How To Communicate With 100K Employees (Or More) At Once

What’s the single most important factor in a company’s success? A great product? Visionary management? Customer experience? Actually, it’s none of the above. It turns out that the most overlooked success factor is building a great employee experience through engagement and collaboration. We’re going to lay out an easy-to-follow roadmap to excite, engage and motivate your employees. If you take great care of them, they’ll take great care of your customers. In turn, you’ll recruit new customers, increase the loyalty of existing ones, and retain your best talent for long-term success.

Globalization: The Good, The Bad And The Ugly

Companies have expanded worldwide in an effort to gain access to new markets, reduce labor costs, get ahead of the competition or simply survive. Arguing against globalization is like arguing against the laws of nature. Staying in touch with your employees, aligning them to the overall vision and getting them to operate as a cohesive team across vast oceans and multiple time zones can certainly be a huge challenge. Companies are struggling to keep everyone on the same page and to work effectively together.

Case Study: Technology Customer Experience

When you think about it, technology is the single thread that connects all of us together and helps facilitate nearly every moment of our daily work life. Moreover, technology has has been held up as the great enabler of global expansion. Regrettably, many companies fall short of implementing technology that provides a seamless, frictionless experience and fully meets employees’ needs. There are certainly no greater areas of opportunity than improving technology support, and more specifically improving the relationship between the average employee and the IT department. Here’s an example from my own work as an IT leader tasked with improving employee technology experience at a major financial services firm.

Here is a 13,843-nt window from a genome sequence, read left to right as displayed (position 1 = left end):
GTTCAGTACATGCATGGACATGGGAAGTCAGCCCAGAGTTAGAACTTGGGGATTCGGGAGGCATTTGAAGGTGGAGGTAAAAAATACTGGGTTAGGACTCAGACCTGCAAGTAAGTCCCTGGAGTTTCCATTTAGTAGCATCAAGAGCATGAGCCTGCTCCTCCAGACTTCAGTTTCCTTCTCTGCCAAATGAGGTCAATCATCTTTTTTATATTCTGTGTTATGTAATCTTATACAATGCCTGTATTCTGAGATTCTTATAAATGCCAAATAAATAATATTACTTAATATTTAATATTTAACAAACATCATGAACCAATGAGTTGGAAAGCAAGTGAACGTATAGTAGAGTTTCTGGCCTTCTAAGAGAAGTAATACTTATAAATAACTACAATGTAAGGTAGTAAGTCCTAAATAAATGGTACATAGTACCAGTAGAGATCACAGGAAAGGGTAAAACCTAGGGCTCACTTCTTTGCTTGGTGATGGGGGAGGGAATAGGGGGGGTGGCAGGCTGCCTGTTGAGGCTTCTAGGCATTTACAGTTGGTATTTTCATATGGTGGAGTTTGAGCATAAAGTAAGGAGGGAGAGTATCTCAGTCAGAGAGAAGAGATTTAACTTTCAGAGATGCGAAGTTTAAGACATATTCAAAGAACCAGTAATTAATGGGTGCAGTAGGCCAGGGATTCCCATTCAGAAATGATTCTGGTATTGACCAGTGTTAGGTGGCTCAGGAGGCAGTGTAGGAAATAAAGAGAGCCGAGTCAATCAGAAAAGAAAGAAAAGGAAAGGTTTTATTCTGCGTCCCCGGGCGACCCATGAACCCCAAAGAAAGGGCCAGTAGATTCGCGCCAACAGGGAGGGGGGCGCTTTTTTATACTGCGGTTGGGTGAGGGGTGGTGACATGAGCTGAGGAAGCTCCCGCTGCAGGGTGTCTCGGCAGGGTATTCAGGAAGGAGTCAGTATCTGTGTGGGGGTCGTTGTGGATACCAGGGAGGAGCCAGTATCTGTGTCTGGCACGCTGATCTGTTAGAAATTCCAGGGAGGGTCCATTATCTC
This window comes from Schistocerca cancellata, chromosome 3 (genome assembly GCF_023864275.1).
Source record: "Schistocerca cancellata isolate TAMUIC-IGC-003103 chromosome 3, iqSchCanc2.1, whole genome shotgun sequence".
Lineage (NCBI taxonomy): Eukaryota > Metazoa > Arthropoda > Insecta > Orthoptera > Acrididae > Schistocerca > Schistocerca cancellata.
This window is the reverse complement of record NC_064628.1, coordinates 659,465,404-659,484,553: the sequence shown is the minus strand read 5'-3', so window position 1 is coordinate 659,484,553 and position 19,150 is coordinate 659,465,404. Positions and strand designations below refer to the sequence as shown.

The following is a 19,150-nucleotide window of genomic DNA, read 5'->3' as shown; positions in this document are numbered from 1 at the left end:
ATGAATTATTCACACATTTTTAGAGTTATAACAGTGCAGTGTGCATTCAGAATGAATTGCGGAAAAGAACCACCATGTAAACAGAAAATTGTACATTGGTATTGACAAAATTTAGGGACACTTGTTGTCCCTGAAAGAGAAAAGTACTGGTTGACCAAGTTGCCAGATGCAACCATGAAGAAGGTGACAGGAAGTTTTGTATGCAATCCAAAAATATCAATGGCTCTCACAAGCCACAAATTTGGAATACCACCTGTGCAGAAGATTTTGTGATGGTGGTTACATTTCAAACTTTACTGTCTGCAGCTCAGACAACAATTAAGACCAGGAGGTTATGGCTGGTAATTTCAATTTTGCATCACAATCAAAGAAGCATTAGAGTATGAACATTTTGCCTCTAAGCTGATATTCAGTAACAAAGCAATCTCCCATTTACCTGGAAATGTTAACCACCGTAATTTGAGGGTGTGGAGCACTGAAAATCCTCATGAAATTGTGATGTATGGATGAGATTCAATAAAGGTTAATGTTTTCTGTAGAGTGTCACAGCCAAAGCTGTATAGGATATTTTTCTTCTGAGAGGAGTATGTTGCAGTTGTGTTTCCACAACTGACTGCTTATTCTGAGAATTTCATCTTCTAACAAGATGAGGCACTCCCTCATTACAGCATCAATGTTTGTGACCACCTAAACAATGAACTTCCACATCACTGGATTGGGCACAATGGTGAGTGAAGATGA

For starters, as leaders in our technology organization, we needed to pinpoint the problem. That meant answering a few fundamental questions:

  1. What were the biggest pain points in the IT support environment? Were we providing an exceptional level of service? Were our technology tools good?
  2. How could we improve? What would success look like?
  3. Following up after addressing the issue: Did we do a good job?

A few harsh realities were identified early on, tempered by the realization that we were blazing new trails. Huge opportunities were identified immediately:

  • We were meeting our service levels, but we were hearing complaints about the quality of our service.
  • We were not collaboration experts, but we knew we needed to find a better way to collect employee feedback.